S46 Characterizing 185 nm Irradiance and Alternative Attenuation Methods in Oxidation Flow Reactors

Sunday, 6 January 2019
Hall 4 (Phoenix Convention Center - West and North Buildings)
Jake P. Rowe, Pennsylvania State University, University Park, PA; and A. T. Lambe and W. H. Brune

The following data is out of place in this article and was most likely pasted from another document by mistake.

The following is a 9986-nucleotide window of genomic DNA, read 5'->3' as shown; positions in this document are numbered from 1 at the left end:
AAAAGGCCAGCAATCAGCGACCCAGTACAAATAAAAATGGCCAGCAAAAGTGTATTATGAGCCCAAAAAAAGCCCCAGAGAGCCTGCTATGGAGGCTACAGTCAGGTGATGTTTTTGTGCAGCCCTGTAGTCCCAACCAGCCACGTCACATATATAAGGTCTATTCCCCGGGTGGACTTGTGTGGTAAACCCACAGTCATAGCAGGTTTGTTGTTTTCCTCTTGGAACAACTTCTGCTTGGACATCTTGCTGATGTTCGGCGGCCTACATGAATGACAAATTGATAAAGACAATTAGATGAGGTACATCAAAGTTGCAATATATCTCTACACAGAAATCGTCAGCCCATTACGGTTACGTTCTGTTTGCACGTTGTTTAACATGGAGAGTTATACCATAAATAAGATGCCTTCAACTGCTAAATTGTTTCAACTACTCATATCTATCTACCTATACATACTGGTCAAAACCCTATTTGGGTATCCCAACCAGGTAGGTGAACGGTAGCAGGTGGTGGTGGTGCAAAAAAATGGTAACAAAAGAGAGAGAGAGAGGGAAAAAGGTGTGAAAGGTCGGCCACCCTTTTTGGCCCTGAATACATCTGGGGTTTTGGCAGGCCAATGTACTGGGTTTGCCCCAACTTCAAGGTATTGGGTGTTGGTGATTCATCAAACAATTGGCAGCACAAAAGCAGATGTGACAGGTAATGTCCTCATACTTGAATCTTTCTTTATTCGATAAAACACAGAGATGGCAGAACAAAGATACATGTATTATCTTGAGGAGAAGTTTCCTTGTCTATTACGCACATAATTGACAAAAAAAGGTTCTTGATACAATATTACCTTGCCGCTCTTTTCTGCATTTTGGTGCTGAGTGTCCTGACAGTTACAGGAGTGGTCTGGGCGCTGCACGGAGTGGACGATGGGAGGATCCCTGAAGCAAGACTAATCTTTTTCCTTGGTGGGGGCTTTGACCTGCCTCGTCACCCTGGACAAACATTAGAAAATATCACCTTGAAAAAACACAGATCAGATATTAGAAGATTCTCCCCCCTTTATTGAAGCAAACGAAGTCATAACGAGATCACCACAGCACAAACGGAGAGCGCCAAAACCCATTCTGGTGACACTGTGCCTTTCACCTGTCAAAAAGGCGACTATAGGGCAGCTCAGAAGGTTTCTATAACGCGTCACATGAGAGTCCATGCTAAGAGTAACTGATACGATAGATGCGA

Oxidation Flow Reactors (OFRs) are emerging as a complementary technique to conventional environmental chambers for the simulation of atmospheric oxidative aging and secondary organic aerosol (SOA) formation processes that are initiated by the hydroxyl radical (OH). In OFRs, OH radicals are produced via the reactions H2O+hν→OH+H (λ=185 nm) and O(1D)+H2O→2OH, with O(1D) radicals produced from the reaction O3+hν→O2+O(1D) (λ=254 nm). Low-pressure mercury lamps are used to initiate photolysis of O2, O3 and H2O at both λ= 185 and 254 nm. In these reactors OH concentrations are typically ∼100-1000 times higher than ambient OH concentrations, with reactor residence times ranging from τ = 1-4 min for most applications. With this range of OH concentrations and exposure times, flow reactors can simulate multiple days of equivalent atmospheric OH oxidation. One disadvantage of conventional OFRs is the difficulty in achieving controlled, shorter (<1 day) oxidative aging processes that are also relevant to atmospheric SOA formation processes. To investigate this issue, this study characterizes two alternative mercury lamp configurations designed to attenuate 185 and/or 254 nm irradiance relative to standard low-pressure UVC mercury lamps used in the Aerodyne Potential Aerosol Mass (PAM) OFR. In the first configuration, the irradiance at 185 and 254 nm was attenuated by applying segments of Viton heat shrink tubing along standard UVC lamps. In another configuration, the 185 nm lamp output was attenuated relative to the 254 nm output by splicing segments of lamp glass that transmit either 185 and 254 nm or only 254 nm radiation. OH exposures attained by photolysis of O2/O3/H2O with these lamps were calculated from the reactive loss of CO and SO2 input to the reactor and measured under steady-state conditions as a function of photon flux and [H2O]. At a midrange RH ~ 50% and τ ~ 2 min, the attainable lower-range photochemical age decreased from ~4-5 to ~0.3-0.4 days of equivalent atmospheric exposure. Thus, the combined usage of attenuated and standard UVC mercury lamps -- as demonstrated here with the PAM OFR -- significantly extends the range of attainable photochemical aging timescales in OFRs with no additional modification of OFR conditions.
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